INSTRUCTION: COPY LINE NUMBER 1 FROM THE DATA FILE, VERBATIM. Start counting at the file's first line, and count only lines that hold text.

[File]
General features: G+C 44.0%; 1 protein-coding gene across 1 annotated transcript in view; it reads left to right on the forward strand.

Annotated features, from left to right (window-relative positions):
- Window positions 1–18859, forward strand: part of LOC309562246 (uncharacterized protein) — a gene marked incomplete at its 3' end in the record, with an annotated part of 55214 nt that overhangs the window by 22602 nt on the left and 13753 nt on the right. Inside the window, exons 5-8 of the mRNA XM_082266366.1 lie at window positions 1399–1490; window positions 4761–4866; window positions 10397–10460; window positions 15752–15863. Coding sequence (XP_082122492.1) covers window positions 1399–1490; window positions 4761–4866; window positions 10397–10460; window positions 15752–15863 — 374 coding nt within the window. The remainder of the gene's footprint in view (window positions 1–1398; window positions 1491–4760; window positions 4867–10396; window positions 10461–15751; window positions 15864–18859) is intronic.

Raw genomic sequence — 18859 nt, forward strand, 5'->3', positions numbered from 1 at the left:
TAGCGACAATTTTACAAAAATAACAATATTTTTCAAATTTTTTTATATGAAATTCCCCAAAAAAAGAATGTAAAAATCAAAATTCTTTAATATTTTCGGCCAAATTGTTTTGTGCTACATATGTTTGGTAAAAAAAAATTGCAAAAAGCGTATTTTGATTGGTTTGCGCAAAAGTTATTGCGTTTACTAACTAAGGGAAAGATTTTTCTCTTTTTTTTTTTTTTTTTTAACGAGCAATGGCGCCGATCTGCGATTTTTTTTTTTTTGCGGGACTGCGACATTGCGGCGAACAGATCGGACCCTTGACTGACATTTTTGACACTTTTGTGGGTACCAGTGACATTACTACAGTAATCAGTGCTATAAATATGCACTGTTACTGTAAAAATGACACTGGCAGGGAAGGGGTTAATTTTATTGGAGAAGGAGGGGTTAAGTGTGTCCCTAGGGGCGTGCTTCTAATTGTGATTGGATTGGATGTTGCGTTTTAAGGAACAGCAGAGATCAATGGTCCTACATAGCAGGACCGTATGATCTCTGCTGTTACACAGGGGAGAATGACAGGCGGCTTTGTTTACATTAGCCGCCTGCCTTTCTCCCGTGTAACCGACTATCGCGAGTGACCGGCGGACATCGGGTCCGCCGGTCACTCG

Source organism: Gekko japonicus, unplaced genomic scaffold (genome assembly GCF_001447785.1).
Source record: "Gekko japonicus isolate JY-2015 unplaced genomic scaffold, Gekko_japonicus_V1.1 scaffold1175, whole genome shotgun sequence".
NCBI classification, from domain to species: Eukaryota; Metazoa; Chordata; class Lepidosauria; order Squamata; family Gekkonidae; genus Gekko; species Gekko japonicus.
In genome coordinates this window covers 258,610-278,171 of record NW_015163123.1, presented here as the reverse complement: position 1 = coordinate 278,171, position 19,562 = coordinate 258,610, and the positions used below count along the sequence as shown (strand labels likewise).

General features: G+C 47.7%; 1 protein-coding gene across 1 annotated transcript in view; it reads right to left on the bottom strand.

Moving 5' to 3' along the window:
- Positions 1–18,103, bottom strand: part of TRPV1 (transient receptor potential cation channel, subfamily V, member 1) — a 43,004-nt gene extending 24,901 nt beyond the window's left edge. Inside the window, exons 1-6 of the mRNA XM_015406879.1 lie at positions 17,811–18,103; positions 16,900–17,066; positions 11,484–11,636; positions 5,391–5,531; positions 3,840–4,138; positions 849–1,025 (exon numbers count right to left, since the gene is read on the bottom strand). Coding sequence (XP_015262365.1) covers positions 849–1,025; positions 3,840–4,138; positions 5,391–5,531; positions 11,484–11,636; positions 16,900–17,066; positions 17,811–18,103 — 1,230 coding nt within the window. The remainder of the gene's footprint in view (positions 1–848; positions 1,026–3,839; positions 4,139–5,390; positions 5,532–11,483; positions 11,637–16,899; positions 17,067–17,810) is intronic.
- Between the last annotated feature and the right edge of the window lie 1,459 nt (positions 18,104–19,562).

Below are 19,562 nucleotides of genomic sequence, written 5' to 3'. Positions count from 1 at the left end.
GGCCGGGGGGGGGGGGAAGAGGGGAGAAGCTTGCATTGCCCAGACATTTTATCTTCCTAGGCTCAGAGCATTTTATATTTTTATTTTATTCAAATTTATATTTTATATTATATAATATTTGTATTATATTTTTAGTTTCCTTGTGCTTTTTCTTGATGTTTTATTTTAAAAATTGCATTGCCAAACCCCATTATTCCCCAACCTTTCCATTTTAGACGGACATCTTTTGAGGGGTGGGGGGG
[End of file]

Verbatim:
General features: G+C 44.0%; 1 protein-coding gene across 1 annotated transcript in view; it reads left to right on the forward strand.